EMQX can be deployed directly to bare metal servers or virtual machines. A minimum of 2 cores and 4GB RAM can run an EMQX installation.

EMQX has prebuilt packages downloadable for Linux (RedHat, CentOS, RockyLinux) as well as Debian, Ubuntu, and MacOS.

For other platforms which are not in the prebuilt list, you may build the executables from source code or simply contact EMQ (opens new window) for support.

# Start EMQX

After the installation, you can start EMQX through the command of systemctl or emqx. For more startup methods and precautions, keep reading below.

After EMQX is started successfully, you can visit http://localhost:18083/ (opens new window) (replace localhost with your actual IP address) through a browser to access EMQX Dashboard management console for device connection and related indicator monitoring and management.

# Start EMQX in the background

Below command starts EMQX in background (daemon mode)

emqx start

After the startup is successful, you can use the emqx ping command to check the running status of the node. If pong is returned, it means the running status is OK:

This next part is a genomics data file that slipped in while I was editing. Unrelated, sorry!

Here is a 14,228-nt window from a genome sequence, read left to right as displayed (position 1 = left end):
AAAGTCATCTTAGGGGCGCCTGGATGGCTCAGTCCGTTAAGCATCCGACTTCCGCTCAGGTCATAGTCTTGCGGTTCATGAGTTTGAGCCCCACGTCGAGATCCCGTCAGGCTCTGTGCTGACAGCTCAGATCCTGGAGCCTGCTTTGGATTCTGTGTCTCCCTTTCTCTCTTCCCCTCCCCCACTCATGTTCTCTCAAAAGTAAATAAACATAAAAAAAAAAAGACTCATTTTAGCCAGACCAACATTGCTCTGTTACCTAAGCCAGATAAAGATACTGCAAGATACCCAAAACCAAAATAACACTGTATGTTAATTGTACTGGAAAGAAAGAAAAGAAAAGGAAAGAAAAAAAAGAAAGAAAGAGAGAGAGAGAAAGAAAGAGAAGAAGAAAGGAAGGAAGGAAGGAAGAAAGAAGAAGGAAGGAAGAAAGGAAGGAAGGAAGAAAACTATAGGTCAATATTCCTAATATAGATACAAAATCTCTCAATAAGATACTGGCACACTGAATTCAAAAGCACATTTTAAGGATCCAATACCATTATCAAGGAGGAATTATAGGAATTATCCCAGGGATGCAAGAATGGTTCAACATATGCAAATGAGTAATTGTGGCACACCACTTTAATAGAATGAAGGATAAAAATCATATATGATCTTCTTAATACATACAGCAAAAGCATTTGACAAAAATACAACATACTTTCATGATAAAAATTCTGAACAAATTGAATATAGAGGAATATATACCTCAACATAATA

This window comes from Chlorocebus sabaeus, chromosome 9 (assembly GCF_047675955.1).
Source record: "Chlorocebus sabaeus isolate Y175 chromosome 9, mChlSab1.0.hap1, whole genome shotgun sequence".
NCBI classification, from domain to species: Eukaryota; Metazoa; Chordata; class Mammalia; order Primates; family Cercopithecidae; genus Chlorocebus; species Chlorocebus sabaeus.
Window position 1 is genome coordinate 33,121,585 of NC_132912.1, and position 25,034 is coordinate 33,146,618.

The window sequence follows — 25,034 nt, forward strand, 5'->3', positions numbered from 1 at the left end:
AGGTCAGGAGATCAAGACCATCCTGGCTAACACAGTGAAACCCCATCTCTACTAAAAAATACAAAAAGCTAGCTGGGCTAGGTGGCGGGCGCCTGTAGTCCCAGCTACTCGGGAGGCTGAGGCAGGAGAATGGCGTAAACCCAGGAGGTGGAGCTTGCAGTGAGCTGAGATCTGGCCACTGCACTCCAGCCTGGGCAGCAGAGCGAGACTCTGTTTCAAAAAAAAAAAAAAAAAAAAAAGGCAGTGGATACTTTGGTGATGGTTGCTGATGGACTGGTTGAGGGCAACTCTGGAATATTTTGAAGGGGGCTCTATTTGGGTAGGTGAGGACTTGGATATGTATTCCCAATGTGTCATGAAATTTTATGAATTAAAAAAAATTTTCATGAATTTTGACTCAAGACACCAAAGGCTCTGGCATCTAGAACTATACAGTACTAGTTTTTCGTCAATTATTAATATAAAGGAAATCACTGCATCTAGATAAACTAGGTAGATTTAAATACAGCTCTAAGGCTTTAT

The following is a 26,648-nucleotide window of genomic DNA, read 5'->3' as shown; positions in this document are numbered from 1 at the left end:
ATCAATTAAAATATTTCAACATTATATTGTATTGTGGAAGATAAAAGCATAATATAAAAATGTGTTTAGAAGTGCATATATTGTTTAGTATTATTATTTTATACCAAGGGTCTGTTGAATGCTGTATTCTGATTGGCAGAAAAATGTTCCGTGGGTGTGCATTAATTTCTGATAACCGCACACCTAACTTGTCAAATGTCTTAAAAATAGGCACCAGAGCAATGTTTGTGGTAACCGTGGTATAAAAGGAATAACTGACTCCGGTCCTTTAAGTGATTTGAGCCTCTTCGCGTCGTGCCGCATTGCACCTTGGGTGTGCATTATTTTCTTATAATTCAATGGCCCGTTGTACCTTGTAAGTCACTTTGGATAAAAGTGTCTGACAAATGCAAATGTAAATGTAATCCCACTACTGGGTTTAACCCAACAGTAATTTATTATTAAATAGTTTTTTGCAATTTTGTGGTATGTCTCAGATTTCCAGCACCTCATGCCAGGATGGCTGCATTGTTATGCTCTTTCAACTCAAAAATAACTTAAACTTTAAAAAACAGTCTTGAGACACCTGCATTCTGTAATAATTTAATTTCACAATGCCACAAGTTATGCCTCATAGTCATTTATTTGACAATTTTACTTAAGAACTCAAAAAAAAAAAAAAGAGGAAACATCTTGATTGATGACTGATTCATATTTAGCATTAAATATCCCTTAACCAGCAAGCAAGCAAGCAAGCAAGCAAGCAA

emqx ping

# Start EMQX using systemctl

sudo systemctl start emqx

Check if the service is working properly:

sudo systemctl status emqx

# Start EMQX using tar.gz package

Switch to the directory where EMQX was unzipped and execute the following command to start EMQX:

./bin/emqx start

In development mode, you can use the console command to start EMQX on the console and view the startup and runtime logs printed to the console.

./bin/emqx console

# Quick verification using an MQTT client

After startup, you can quickly verify if EMQX is working with any MQTT client. You can use the following client tools or client libraries to access EMQX

# Dashboard WebSocket tool

EMQX dashboard comes with a built-in WebSocket based MQTT client.

Visit the dashboard URL in a web browser and enter the page of Diagnose -> WebSocket Client, where you can use the MQTT over WebSocket client to quickly access EMQX.

The WebSocket page provides you with a simple but effective WebSocket client tool, which can be used for publishing, subscribing, and inspecting the messages.